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Focus | As Violence Flares Up Again, Afghan Peace Process In Doubt

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On Tuesday, armed men attacked a maternity clinic in Kabul, killing at least 16 people including two newborn babies, while on the same day a suicide bomber killed at least 24 others at the funeral congregation of a police officer. It seems there has been a bloodbath following the peace deal signed between the Taliban and the United States this year.

The attacks have elicited widespread condemnation both in Afghanistan and across the globe, while the country’s incumbent president Dr: Ashraf Ghani ordered Afghan forces to move into offensive mode from their defensive stance and step up counter-terror operations.

Responsibility for both attacks appears to have been claimed by the Islamic State (IS) group, while the Afghan Taliban appear to have denied their involvement. But the Taliban have added that they are fully prepared for any misadventure by Afghan forces, in a statement issued by Zabihullah Mujahid, the spokesperson for the Afghan Taliban. Security experts hold that these attacks are against the modus operandi of the Afghan Taliban and this hospital was located in a Shia Hazara area – suggesting involvement by the IS group, due to its reliance on anti-Shia rhetoric. But Afghan security analysts and journalists also believe that there is close coordination between different militant groups in Afghanistan and these attacks are only pressure tactics on the Afghan government.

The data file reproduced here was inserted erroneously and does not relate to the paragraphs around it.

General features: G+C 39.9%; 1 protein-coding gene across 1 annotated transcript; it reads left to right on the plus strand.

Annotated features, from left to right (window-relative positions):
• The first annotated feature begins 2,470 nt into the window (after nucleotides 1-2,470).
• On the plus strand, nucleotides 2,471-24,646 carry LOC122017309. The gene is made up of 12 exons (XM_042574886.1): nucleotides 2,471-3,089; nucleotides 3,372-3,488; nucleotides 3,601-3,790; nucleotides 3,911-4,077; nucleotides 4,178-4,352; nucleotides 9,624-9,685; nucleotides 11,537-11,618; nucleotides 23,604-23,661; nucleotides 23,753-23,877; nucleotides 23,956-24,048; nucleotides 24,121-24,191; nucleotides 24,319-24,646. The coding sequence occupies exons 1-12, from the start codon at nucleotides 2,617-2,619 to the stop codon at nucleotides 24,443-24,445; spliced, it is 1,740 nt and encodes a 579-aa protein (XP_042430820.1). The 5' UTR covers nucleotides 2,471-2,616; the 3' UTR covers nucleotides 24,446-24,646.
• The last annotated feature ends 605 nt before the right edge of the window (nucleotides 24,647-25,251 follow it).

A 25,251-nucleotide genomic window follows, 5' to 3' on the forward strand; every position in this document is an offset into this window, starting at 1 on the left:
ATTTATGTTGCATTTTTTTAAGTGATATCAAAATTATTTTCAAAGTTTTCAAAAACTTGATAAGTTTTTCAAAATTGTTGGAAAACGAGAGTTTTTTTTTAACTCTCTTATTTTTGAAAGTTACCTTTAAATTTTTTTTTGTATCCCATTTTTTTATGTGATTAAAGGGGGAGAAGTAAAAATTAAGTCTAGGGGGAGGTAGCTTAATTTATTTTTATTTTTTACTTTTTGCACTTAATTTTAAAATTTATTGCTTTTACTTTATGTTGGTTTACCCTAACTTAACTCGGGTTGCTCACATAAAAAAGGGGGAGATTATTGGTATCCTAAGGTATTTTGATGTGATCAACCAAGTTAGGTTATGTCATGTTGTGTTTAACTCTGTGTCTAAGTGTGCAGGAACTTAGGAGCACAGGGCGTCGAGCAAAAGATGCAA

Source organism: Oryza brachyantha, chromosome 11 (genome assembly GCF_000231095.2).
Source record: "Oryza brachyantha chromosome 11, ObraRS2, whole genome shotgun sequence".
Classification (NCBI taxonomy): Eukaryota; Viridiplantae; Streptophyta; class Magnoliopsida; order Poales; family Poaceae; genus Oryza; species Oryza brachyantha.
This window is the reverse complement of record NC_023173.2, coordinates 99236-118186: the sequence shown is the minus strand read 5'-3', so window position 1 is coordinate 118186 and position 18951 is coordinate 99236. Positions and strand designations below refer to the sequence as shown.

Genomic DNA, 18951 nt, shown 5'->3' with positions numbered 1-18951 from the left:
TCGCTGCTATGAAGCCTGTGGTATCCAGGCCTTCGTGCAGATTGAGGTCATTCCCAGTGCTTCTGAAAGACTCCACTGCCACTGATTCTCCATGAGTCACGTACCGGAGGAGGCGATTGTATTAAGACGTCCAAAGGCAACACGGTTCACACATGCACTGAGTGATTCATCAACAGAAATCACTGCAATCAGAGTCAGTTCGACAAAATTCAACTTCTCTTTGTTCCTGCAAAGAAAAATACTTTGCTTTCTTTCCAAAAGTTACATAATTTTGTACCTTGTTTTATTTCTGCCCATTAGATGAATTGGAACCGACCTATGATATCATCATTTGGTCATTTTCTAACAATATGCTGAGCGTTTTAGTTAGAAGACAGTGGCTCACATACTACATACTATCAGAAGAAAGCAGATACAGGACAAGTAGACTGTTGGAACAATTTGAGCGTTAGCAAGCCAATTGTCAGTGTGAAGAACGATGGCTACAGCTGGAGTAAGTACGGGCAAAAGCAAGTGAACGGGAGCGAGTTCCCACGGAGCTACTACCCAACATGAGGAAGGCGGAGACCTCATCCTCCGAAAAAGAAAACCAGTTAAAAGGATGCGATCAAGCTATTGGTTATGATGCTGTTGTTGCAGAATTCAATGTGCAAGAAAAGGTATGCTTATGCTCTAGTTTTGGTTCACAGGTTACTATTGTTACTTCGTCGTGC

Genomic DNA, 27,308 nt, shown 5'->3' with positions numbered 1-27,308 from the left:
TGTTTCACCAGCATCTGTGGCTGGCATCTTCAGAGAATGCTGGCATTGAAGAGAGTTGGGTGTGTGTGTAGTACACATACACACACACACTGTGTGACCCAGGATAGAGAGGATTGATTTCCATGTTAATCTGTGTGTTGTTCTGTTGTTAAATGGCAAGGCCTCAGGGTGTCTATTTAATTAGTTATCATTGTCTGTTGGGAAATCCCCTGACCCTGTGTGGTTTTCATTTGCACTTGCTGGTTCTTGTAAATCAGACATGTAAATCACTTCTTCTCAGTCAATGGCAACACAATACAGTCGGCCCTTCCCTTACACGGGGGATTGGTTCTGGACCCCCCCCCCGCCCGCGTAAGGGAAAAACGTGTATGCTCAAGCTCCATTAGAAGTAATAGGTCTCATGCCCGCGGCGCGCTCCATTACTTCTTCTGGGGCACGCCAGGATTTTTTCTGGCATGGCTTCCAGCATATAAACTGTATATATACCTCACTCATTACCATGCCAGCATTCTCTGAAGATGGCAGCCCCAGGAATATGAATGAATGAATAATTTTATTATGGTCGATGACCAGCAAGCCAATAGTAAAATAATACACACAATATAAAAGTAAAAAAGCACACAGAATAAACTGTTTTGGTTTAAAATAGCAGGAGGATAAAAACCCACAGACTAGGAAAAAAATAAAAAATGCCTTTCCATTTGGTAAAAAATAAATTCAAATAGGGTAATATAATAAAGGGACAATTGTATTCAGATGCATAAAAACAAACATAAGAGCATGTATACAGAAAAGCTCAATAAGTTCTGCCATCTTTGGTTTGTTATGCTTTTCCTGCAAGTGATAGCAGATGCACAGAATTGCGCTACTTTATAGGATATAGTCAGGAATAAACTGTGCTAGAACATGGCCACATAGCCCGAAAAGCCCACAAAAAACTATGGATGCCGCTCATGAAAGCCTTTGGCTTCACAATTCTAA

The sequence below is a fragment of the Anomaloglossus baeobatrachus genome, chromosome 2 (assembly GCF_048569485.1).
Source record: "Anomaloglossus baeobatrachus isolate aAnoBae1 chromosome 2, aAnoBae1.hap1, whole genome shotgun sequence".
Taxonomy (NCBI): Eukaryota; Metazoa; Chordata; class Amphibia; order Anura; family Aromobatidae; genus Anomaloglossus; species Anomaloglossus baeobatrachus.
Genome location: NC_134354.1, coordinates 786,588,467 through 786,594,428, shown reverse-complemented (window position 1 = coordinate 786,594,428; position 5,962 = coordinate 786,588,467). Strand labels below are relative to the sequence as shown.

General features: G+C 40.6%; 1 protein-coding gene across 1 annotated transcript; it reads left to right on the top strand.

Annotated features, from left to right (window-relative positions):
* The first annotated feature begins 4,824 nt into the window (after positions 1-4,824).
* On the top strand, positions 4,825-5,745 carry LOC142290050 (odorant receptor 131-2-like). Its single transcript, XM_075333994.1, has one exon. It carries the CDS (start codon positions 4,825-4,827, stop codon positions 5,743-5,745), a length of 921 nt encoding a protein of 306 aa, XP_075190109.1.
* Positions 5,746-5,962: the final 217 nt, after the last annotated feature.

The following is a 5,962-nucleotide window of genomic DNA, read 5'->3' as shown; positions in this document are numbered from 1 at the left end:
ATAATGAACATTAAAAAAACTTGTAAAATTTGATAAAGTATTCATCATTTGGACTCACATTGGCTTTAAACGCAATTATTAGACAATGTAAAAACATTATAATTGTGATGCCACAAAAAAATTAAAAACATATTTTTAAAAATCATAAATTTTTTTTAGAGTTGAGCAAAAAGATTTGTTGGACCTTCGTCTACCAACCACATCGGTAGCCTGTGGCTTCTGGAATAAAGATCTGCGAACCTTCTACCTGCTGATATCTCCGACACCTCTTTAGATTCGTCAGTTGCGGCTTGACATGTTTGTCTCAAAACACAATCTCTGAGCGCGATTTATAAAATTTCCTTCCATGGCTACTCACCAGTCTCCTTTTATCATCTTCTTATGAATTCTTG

Naya Daur Media talked to Afghan and Pakistani journalists about the recent spate of terrorism in Afghanistan.

What makes the peace process so unstable?

Sami Yousafzai, an Afghan journalist and author, says that there was a major fault in the peace agreement, as the United States’ special representative on Afghanistan reconciliation Zalmay Khalilzad included the agenda of releasing 5,000 Taliban prisoners in the early stages. But on the other side, President Ashraf Ghani did not agree to this immediate release of the prisoners, arguing that the Taliban must sit with the Afghan government for negotiations or at least assure the Afghan government that after the release of the prisoners, the Taliban would announce a ceasefire. The Taliban did not agree on this issue because they were not looking for a ceasefire as such, being more interested in the release of prisoners. Yousafzai adds that the Taliban believe that they will sit with the Afghan government for an intra-Afghan dialogue and will announce a ceasefire, but for that Ashraf Ghani did not agree. “The United States believes that Ashraf Ghani is a puppet president in Afghanistan and will bow down to every order from Washington DC. But the president’s relations with the US turned hostile and same reaction was seen from the US. Nevertheless, Ghani, for the future of Afghanistan, released more than 900 prisoners. It seems clearly that the Taliban have not agreed on peace” Yousafzai adds.

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Pakistani journalist and Pak-Afghan relations expert Tahir Khan believes that the climate inside Afghanistan is turning to one of greater hostility and the hopes created after the peace deal are totally ruined. He adds that some days ago, Gardez, the biggest city of Paktia, was targeted despite the settlement between the Taliban and the US that they will not target the biggest cities. For their part, the Taliban never announced a ceasefire in Afghanistan, while every year they started new operations in the spring season. Nevertheless, the Taliban claimed that the Gardez attack was retaliation for the Afghan president’s statement regarding operations against the Taliban.

 

Where does the United States stand?